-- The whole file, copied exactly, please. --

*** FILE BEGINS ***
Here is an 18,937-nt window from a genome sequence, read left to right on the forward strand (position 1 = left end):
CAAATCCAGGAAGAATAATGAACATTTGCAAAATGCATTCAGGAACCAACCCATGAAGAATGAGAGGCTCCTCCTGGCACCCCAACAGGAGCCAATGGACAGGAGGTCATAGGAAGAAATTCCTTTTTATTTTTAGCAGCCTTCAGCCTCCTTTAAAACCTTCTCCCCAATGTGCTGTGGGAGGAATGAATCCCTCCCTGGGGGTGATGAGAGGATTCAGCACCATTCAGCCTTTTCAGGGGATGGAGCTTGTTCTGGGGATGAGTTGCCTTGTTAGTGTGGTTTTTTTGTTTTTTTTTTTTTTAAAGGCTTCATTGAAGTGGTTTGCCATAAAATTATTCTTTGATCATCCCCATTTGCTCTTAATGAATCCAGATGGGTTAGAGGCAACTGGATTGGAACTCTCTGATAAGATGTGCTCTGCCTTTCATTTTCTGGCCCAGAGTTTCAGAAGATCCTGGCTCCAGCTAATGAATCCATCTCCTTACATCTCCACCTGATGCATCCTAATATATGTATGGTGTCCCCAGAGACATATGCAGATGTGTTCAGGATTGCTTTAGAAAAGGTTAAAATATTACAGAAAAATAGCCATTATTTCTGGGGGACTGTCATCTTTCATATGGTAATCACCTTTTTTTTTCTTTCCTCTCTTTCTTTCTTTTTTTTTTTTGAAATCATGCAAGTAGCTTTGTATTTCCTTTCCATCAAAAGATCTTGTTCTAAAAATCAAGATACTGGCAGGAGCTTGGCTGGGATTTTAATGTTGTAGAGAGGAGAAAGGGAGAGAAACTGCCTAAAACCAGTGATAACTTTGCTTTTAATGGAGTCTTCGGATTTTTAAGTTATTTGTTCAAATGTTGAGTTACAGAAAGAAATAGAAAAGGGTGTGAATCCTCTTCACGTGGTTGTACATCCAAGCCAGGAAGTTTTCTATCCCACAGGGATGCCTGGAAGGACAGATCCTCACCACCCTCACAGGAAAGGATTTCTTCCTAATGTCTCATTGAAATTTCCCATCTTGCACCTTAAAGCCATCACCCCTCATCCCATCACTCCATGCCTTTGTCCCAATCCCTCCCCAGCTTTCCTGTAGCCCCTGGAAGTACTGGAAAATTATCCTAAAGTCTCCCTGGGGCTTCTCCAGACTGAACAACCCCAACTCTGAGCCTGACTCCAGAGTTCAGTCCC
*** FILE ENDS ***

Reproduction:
Here is an 18,937-nt window from a genome sequence, read left to right on the forward strand (position 1 = left end):
CAAATCCAGGAAGAATAATGAACATTTGCAAAATGCATTCAGGAACCAACCCATGAAGAATGAGAGGCTCCTCCTGGCACCCCAACAGGAGCCAATGGACAGGAGGTCATAGGAAGAAATTCCTTTTTATTTTTAGCAGCCTTCAGCCTCCTTTAAAACCTTCTCCCCAATGTGCTGTGGGAGGAATGAATCCCTCCCTGGGGGTGATGAGAGGATTCAGCACCATTCAGCCTTTTCAGGGGATGGAGCTTGTTCTGGGGATGAGTTGCCTTGTTAGTGTGGTTTTTTTGTTTTTTTTTTTTTTAAAGGCTTCATTGAAGTGGTTTGCCATAAAATTATTCTTTGATCATCCCCATTTGCTCTTAATGAATCCAGATGGGTTAGAGGCAACTGGATTGGAACTCTCTGATAAGATGTGCTCTGCCTTTCATTTTCTGGCCCAGAGTTTCAGAAGATCCTGGCTCCAGCTAATGAATCCATCTCCTTACATCTCCACCTGATGCATCCTAATATATGTATGGTGTCCCCAGAGACATATGCAGATGTGTTCAGGATTGCTTTAGAAAAGGTTAAAATATTACAGAAAAATAGCCATTATTTCTGGGGGACTGTCATCTTTCATATGGTAATCACCTTTTTTTTTCTTTCCTCTCTTTCTTTCTTTTTTTTTTTTGAAATCATGCAAGTAGCTTTGTATTTCCTTTCCATCAAAAGATCTTGTTCTAAAAATCAAGATACTGGCAGGAGCTTGGCTGGGATTTTAATGTTGTAGAGAGGAGAAAGGGAGAGAAACTGCCTAAAACCAGTGATAACTTTGCTTTTAATGGAGTCTTCGGATTTTTAAGTTATTTGTTCAAATGTTGAGTTACAGAAAGAAATAGAAAAGGGTGTGAATCCTCTTCACGTGGTTGTACATCCAAGCCAGGAAGTTTTCTATCCCACAGGGATGCCTGGAAGGACAGATCCTCACCACCCTCACAGGAAAGGATTTCTTCCTAATGTCTCATTGAAATTTCCCATCTTGCACCTTAAAGCCATCACCCCTCATCCCATCACTCCATGCCTTTGTCCCAATCCCTCCCCAGCTTTCCTGTAGCCCCTGGAAGTACTGGAAAATTATCCTAAAGTCTCCCTGGGGCTTCTCCAGACTGAACAACCCCAACTCTGAGCCTGACTCCAGAGTTCAGTCCC